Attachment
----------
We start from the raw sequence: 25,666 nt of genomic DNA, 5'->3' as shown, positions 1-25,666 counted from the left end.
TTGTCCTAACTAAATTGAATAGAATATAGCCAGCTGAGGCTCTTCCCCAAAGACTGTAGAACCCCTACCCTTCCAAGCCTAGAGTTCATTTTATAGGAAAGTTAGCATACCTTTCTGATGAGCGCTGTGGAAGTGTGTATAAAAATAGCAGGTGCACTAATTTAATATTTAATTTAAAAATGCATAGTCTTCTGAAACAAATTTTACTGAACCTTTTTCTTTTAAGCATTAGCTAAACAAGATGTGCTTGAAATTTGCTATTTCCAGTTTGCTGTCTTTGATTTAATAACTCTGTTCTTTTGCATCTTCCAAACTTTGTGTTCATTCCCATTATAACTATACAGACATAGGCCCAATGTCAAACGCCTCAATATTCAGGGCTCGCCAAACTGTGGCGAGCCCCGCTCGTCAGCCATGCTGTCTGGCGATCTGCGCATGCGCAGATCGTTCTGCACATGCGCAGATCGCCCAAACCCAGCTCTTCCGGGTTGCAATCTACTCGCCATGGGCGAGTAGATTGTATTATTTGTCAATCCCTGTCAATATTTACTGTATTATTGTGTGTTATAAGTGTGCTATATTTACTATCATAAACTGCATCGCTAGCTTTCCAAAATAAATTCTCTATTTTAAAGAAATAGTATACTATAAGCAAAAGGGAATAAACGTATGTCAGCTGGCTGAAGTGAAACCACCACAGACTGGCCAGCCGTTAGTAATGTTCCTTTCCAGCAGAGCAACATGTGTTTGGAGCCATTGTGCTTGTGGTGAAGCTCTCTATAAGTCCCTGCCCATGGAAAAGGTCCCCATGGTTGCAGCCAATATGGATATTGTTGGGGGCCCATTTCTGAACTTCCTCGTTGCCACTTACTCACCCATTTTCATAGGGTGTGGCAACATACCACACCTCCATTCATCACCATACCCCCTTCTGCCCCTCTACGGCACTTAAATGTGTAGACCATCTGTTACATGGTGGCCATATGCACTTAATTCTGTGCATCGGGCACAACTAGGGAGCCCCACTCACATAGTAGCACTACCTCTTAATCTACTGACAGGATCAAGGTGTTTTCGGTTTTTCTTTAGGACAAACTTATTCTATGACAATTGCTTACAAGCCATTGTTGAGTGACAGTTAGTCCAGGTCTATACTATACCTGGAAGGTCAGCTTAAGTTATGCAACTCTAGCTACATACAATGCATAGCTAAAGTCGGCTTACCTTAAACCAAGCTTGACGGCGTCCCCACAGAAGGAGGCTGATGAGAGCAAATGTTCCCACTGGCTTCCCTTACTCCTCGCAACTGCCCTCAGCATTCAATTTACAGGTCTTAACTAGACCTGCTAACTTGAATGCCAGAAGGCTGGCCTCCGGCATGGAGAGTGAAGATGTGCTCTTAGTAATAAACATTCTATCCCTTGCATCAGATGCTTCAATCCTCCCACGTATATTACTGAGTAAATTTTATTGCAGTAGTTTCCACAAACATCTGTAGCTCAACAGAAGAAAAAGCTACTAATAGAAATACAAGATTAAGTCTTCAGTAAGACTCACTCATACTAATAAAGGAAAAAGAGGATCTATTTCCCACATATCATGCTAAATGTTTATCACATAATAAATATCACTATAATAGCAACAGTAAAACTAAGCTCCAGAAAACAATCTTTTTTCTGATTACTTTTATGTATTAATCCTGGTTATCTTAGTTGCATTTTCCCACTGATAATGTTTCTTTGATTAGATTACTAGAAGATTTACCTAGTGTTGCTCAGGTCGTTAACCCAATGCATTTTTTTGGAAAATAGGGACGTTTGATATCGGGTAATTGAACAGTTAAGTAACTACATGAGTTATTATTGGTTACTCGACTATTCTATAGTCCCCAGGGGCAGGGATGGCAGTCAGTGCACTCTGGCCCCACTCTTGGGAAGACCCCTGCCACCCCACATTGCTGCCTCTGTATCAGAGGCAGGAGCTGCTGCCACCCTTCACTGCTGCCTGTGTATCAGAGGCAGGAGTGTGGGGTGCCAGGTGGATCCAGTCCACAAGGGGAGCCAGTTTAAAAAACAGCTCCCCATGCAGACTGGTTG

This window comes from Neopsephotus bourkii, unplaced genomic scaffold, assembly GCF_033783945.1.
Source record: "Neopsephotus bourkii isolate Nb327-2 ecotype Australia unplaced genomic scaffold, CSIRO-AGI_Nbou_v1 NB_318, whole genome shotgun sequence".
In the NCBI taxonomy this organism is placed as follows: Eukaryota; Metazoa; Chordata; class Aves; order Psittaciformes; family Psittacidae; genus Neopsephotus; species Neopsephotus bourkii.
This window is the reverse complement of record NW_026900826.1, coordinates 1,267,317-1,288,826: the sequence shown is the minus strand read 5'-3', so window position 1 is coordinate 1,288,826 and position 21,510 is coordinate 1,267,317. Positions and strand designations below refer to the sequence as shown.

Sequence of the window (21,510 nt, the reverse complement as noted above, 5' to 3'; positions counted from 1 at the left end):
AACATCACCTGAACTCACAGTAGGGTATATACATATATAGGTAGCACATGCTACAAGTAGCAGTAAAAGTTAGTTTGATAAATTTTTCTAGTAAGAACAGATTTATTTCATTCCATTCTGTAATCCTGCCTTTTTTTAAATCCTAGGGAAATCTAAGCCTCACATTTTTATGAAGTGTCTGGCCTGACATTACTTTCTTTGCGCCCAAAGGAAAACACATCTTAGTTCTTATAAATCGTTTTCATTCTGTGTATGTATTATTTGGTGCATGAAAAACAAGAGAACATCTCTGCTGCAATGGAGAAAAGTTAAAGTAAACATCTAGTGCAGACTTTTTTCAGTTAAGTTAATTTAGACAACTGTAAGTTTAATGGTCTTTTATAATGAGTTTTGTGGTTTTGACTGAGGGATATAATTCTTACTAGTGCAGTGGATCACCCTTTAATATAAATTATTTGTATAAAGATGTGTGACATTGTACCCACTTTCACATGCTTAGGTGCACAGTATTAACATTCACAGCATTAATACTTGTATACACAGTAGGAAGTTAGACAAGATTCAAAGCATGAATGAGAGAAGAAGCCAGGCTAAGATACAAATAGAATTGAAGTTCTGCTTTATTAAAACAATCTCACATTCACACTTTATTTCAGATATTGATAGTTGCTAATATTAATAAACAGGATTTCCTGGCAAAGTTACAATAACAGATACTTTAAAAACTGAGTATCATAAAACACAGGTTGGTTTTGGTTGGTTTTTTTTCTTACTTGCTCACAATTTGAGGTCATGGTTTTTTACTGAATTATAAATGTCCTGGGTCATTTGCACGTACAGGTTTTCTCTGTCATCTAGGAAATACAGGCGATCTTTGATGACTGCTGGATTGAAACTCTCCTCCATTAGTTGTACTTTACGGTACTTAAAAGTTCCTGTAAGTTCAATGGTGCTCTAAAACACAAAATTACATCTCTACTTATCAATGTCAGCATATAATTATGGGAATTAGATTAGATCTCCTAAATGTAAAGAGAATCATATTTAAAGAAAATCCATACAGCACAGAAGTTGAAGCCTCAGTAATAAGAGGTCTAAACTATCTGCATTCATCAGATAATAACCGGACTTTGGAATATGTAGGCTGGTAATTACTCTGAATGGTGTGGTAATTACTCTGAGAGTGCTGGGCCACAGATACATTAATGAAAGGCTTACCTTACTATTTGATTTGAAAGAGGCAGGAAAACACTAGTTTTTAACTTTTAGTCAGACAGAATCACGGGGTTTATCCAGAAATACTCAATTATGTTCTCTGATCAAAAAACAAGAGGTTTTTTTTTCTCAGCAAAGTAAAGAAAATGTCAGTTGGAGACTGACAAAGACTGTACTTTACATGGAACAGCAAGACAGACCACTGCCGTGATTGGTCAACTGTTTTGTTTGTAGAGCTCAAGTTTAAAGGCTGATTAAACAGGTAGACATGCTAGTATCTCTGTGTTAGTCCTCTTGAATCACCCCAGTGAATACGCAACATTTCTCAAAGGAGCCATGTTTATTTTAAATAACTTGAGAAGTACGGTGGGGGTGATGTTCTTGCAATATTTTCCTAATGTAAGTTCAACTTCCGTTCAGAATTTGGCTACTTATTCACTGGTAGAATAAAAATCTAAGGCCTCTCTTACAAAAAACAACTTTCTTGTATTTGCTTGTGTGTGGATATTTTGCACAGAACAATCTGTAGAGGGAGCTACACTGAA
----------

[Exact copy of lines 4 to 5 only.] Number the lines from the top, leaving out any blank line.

Source record: "Neopsephotus bourkii isolate Nb327-2 ecotype Australia unplaced genomic scaffold, CSIRO-AGI_Nbou_v1 NB_318, whole genome shotgun sequence".
In the NCBI taxonomy this organism is placed as follows: Eukaryota; Metazoa; Chordata; class Aves; order Psittaciformes; family Psittacidae; genus Neopsephotus; species Neopsephotus bourkii.